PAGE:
INTRODUCTION

Gastric cancer remains the fifth most frequent and third leading cause of cancer-related mortality worldwide, though its incidence has decreased over the past six decades [1, 2]. The Asian countries account for the majority of gastric cancer cases, and almost 50% of the world’s cases are diagnosed in China [3, 4]. Due to atypical symptoms in the early stages, most patients are diagnosed at advanced stage, when the 5-year survival rate ranges only from 4% to 20% for surgically resected cases [5]. The high rate of invasion and metastasis represents the major cause for its poor prognosis. It was reported that lymph node metastasis presented in more than 50% of gastric cancer patients when they were initially diagnosed [6], while peritoneum metastasis might be already present in 5% to 20% of patients undergoing gastric resection in curative intent [7].

Epithelial-mesenchymal transition (EMT) is a cellular mechanism known to occur during critical phases of embryonic development [8]. Similar, yet pathophysiological transitions occur during the progression of epithelial tumors, endowing cancer cells with increased motility and invasiveness to seed metastasis [9]. Multiple signaling pathways have been reported to orchestrate EMT process through modulating pleiotropically acting transcription factors (TFs), such as Snail, Twist and ZEB [10]. In response, cancer cells switch off the expression of epithelial markers, such as E-cadherin and catenins, and turn on mesenchymal markers, including Vimentin and fibronectin [10].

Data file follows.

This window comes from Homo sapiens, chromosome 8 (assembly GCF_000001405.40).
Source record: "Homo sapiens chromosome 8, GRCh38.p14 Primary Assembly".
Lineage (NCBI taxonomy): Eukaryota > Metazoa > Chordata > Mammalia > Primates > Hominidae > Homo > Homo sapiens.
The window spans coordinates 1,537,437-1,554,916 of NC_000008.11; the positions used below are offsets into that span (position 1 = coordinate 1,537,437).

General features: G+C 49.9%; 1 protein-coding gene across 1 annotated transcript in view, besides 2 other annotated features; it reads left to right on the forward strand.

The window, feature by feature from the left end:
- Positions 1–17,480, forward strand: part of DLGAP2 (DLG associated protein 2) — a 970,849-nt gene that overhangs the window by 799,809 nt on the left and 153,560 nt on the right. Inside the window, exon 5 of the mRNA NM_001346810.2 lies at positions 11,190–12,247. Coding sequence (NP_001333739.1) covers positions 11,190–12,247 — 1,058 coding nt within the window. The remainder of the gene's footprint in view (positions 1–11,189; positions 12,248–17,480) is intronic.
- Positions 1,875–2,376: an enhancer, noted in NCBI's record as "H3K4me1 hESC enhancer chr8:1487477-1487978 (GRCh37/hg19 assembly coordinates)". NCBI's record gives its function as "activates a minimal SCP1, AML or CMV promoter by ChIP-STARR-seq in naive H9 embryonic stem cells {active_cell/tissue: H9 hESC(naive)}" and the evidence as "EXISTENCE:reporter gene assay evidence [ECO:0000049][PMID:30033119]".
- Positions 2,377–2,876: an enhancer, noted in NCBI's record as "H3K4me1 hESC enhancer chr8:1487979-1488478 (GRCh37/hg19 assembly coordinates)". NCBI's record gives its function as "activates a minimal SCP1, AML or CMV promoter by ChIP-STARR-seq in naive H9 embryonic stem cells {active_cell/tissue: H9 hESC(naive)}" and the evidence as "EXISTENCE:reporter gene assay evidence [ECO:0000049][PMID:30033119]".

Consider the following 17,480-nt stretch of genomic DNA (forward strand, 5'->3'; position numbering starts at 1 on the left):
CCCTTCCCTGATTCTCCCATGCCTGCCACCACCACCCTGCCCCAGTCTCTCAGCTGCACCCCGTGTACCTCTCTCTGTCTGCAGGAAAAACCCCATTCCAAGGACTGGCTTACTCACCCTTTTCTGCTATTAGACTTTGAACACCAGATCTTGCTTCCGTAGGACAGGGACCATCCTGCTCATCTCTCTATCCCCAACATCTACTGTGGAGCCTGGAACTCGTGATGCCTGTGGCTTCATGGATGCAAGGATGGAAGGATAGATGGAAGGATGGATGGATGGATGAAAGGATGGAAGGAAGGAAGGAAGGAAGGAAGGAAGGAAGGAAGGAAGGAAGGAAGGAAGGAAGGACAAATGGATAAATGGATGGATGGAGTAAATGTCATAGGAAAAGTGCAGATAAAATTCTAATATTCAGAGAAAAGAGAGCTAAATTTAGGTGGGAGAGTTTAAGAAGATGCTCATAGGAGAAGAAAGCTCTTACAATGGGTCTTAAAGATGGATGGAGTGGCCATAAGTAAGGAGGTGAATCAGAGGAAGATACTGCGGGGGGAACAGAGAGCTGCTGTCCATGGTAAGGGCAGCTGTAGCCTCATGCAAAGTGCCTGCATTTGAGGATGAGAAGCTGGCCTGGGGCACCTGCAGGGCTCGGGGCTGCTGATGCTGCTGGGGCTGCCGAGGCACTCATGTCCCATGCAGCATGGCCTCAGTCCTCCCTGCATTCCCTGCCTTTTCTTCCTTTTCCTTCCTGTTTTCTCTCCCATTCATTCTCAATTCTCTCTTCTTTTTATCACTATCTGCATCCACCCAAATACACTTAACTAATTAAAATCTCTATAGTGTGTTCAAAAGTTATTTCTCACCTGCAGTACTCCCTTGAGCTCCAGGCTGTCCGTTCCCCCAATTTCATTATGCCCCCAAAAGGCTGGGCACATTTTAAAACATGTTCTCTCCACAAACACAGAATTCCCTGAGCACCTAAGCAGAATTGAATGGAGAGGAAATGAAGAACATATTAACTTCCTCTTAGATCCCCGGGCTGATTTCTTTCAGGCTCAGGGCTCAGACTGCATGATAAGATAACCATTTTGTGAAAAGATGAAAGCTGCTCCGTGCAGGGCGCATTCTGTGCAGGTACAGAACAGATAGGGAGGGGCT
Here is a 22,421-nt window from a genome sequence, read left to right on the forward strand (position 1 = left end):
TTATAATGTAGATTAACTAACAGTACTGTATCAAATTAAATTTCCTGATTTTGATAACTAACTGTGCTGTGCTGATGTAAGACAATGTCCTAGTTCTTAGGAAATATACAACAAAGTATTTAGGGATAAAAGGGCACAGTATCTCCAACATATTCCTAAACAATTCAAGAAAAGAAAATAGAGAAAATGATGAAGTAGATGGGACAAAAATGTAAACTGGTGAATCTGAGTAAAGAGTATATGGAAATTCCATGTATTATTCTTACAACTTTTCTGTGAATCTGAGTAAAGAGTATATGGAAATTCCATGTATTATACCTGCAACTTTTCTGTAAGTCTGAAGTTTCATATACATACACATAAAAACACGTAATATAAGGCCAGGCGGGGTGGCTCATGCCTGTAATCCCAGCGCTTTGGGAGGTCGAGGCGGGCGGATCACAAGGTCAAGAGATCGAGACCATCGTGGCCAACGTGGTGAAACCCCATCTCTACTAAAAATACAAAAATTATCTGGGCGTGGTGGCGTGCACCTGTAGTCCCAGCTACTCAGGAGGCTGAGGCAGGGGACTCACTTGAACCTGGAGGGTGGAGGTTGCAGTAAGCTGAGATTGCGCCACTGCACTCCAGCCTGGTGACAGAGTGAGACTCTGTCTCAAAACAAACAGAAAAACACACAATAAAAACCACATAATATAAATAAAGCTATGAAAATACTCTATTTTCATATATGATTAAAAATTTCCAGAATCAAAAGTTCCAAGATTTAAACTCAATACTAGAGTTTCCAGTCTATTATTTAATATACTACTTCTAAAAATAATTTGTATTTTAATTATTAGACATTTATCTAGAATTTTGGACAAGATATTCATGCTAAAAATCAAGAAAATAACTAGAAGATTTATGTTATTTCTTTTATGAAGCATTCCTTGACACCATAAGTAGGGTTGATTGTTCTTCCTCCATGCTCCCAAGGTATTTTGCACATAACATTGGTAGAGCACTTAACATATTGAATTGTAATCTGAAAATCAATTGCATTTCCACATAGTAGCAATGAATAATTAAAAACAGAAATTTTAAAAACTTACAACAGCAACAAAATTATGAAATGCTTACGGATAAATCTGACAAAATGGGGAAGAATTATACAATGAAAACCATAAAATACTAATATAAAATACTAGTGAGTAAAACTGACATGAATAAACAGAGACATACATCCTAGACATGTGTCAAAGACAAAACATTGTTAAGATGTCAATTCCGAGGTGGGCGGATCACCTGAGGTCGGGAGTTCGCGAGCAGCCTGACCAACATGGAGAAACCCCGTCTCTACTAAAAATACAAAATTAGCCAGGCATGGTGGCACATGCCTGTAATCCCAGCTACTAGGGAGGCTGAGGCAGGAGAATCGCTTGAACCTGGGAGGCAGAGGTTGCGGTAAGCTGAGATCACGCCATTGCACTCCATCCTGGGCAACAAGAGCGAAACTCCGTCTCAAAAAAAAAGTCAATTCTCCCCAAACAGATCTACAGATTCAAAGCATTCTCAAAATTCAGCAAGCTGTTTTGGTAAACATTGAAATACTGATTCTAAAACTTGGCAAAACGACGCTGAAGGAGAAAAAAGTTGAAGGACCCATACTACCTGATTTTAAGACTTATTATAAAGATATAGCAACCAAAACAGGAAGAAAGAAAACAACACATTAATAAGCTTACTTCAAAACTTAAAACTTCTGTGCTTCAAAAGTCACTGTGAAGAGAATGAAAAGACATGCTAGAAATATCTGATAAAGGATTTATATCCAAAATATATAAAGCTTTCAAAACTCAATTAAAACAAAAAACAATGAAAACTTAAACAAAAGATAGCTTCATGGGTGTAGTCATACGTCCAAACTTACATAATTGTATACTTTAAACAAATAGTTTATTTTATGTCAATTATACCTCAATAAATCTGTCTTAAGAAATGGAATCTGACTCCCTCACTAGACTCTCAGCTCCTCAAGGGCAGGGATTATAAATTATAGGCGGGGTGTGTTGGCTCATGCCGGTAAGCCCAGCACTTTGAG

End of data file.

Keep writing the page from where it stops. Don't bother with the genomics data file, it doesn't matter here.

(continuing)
The hexosamine biosynthesis pathway (HBP) is a branch of the glucose metabolic pathway, consuming approximately 2–5% of the total glucose [11]. Flux through the HBP integrates carbohydrate, fat, protein and nucleotide metabolism, with the generation of uridine diphosphate N-acetylglucosamine (UDP-GlcNAc) which contributes to the aberrant glycosylation in different cancer types [12]. The limiting step of the HBP is catalyzed by glutamine: fructose-6-phosphate amidotransferase (GFAT) that converts fructose-6-phosphate to glucosamine-6- phosphate. There are two isoforms of GFAT encoded by separate genes, and GFAT1 is the major form ubiquitously expressed in different tissues and organs [1315]. Though HBP has been considered to link glucose metabolism to malignant transformation [16], the expression and biological function of GFPT1 in gastric carcinoma remains little investigated. In this study, we found that GFAT1 was decreased in gastric cancer and suppressed EMT of tumor cells. Low expression of GFAT1 was identified as an independent factor that predicted unfavorable prognosis in gastric cancer patients.